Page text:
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Imaging of articular cartilage.

Paunipagar BK, Rasalkar D - Indian J Radiol Imaging (2014)

Bottom Line: It is frequently exposed to trauma, degeneration, and repetitive wear and tear.MRI has played a vital role in evaluation of articular cartilage.With the availability of advanced repair surgeries for cartilage lesions, there has been an increased demand for improved cartilage imaging techniques.

View Article: PubMed Central - PubMed

Affiliation: Department of Imaging Sciences, Global Hospitals, Mumbai, India.

ABSTRACT
We tried to review the role of magnetic resonance imaging (MRI) in understanding microscopic and morphologic structure of the articular cartilage. The optimal protocols and available spin-echo sequences in present day practice are reviewed in context of common pathologies of articular cartilage. The future trends of articular cartilage imaging have been discussed with their appropriateness. In diarthrodial joints of the body, articular cartilage is functionally very important. It is frequently exposed to trauma, degeneration, and repetitive wear and tear. MRI has played a vital role in evaluation of articular cartilage. With the availability of advanced repair surgeries for cartilage lesions, there has been an increased demand for improved cartilage imaging techniques. Recent advances in imaging strategies for native and postoperative articular cartilage open up an entirely new approach in management of cartilage-related pathologies.

No MeSH data available.


Related in: MedlinePlus

Coronal T1W image of knee joint. The articular cartilage appears hypointense. The bone details like bone trabecular pattern (blue arrow), marginal osteophytosis (white arrow) and subchondral sclerosis (yellow arrow) are nicely depicted. However, there is compromised information of articular cartilage
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Figure 4: Coronal T1W image of knee joint. The articular cartilage appears hypointense. The bone details like bone trabecular pattern (blue arrow), marginal osteophytosis (white arrow) and subchondral sclerosis (yellow arrow) are nicely depicted. However, there is compromised information of articular cartilage

Mentions: There is a limited role of T1-weighted imaging in cartilage evaluation due to lack of good tissue contrast from the adjacent joint fluid and the articular cartilage surface, making it suboptimal for particular usage [Figure 4]. Additional shortcomings are its limitations in assessing the adjacent soft tissue structures.[8]


Imaging of articular cartilage.

Paunipagar BK, Rasalkar D - Indian J Radiol Imaging (2014)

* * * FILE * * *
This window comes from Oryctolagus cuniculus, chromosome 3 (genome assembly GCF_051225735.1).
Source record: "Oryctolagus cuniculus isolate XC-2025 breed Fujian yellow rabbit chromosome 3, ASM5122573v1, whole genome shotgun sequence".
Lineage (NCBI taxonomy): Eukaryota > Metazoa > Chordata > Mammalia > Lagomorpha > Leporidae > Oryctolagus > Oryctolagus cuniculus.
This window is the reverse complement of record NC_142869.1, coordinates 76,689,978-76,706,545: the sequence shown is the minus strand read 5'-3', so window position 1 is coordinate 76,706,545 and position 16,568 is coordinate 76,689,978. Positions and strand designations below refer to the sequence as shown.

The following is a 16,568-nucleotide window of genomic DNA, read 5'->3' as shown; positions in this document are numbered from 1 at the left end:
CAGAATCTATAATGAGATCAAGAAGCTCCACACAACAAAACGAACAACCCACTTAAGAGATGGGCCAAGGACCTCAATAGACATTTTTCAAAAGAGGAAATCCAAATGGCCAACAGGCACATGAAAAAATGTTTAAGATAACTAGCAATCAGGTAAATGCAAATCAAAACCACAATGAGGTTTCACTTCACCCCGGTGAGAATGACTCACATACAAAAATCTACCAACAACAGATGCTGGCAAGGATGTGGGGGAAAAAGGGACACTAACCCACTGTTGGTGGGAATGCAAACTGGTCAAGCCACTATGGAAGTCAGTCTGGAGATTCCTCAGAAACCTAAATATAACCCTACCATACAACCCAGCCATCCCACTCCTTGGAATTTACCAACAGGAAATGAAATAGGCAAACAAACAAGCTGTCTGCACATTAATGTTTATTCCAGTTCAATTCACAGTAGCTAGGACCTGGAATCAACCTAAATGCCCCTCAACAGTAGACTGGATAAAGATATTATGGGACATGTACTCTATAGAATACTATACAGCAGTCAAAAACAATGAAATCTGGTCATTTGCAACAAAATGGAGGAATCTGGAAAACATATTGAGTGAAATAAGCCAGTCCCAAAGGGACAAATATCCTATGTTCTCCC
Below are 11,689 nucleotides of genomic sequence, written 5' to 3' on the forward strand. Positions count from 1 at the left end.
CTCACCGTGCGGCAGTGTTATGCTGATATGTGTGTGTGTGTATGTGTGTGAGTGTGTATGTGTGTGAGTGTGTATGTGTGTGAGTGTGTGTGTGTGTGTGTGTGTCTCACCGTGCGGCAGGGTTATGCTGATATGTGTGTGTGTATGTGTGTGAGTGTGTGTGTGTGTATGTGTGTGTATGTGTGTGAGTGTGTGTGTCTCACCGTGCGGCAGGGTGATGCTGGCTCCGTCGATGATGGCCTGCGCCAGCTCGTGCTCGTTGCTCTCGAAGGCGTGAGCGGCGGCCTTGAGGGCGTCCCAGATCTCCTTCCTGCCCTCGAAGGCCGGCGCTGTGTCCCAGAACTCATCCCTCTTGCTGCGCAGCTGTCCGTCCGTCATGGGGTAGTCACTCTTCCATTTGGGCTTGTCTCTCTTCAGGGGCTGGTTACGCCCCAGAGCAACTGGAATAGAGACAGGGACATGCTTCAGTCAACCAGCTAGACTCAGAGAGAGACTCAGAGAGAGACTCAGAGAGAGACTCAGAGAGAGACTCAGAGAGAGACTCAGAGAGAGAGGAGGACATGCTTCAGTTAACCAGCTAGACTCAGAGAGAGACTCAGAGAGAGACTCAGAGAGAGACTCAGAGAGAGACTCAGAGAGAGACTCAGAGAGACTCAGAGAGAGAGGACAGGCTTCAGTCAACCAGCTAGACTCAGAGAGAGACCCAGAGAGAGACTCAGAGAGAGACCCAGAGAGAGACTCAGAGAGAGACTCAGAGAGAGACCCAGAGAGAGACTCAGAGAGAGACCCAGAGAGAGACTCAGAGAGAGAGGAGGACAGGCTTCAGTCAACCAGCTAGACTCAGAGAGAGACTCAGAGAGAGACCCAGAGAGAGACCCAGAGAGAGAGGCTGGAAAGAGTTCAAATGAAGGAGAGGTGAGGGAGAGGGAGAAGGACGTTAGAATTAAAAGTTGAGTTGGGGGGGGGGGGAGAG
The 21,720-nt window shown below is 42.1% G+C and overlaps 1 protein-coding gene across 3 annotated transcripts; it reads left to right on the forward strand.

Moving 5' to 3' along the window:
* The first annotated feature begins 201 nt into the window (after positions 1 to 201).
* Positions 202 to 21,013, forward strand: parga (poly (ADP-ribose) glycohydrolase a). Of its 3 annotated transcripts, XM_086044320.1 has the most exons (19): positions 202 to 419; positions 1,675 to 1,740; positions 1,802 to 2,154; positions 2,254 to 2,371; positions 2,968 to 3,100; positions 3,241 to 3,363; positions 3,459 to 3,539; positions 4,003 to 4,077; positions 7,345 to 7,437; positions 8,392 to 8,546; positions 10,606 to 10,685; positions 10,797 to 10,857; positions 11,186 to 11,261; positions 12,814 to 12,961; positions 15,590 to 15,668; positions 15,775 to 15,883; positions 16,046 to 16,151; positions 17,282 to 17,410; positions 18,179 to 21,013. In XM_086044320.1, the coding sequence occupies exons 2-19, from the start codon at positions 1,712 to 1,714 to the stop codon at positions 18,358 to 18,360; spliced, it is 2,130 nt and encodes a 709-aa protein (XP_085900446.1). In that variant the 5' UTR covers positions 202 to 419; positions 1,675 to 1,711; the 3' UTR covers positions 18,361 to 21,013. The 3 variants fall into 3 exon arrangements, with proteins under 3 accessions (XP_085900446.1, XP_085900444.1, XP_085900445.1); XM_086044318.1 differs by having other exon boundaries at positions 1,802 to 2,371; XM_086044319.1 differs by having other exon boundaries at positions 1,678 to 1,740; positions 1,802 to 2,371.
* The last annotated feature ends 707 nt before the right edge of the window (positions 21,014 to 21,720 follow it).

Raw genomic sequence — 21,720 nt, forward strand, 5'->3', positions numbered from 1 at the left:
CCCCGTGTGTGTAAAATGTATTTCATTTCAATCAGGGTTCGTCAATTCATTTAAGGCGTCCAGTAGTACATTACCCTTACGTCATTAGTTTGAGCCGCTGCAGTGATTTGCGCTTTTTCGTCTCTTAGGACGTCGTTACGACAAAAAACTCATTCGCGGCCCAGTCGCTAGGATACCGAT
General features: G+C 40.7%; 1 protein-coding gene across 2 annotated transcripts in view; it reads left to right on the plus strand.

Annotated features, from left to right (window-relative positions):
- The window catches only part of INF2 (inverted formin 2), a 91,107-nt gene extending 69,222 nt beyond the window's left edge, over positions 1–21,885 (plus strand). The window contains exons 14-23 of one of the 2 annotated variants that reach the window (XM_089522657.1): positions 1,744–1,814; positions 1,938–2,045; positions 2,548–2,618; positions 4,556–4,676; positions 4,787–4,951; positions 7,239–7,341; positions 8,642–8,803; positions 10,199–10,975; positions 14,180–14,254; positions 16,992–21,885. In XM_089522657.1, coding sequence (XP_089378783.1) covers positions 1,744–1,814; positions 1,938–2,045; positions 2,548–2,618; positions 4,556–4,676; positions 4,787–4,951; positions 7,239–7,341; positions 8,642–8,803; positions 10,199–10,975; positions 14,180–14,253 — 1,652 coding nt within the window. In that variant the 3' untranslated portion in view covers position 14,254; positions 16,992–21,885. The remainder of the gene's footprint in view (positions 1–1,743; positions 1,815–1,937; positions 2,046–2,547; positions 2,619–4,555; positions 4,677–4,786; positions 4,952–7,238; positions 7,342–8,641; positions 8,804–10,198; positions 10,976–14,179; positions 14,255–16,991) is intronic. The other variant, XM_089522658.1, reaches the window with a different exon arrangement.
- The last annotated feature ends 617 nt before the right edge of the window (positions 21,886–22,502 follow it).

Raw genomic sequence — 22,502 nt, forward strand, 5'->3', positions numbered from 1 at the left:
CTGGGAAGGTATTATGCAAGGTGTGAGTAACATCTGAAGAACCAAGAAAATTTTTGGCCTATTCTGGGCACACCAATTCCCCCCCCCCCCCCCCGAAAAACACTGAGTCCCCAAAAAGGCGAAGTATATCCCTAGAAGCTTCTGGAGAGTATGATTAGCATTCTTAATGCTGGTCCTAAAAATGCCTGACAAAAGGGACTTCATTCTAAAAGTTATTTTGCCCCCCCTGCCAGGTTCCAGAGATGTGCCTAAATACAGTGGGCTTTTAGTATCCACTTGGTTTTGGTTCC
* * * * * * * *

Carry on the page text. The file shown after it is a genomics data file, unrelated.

Coronal T1W image of knee joint. The articular cartilage appears hypointense. The bone details like bone trabecular pattern (blue arrow), marginal osteophytosis (white arrow) and subchondral sclerosis (yellow arrow) are nicely depicted. However, there is compromised information of articular cartilage
© Copyright Policy - open-access
Related In: Results  -  Collection

License
Show All Figures
getmorefigures.php?uid=PMC4126138&req=5

Figure 4: Coronal T1W image of knee joint. The articular cartilage appears hypointense. The bone details like bone trabecular pattern (blue arrow), marginal osteophytosis (white arrow) and subchondral sclerosis (yellow arrow) are nicely depicted. However, there is compromised information of articular cartilage
Mentions: There is a limited role of T1-weighted imaging in cartilage evaluation due to lack of good tissue contrast from the adjacent joint fluid and the articular cartilage surface, making it suboptimal for particular usage [Figure 4]. Additional shortcomings are its limitations in assessing the adjacent soft tissue structures.[8]

Bottom Line: It is frequently exposed to trauma, degeneration, and repetitive wear and tear.MRI has played a vital role in evaluation of articular cartilage.With the availability of advanced repair surgeries for cartilage lesions, there has been an increased demand for improved cartilage imaging techniques.

View Article: PubMed Central - PubMed

Affiliation: Department of Imaging Sciences, Global Hospitals, Mumbai, India.

ABSTRACT
We tried to review the role of magnetic resonance imaging (MRI) in understanding microscopic and morphologic structure of the articular cartilage. The optimal protocols and available spin-echo sequences in present day practice are reviewed in context of common pathologies of articular cartilage. The future trends of articular cartilage imaging have been discussed with their appropriateness. In diarthrodial joints of the body, articular cartilage is functionally very important. It is frequently exposed to trauma, degeneration, and repetitive wear and tear. MRI has played a vital role in evaluation of articular cartilage. With the availability of advanced repair surgeries for cartilage lesions, there has been an increased demand for improved cartilage imaging techniques. Recent advances in imaging strategies for native and postoperative articular cartilage open up an entirely new approach in management of cartilage-related pathologies.

No MeSH data available.


Related in: MedlinePlus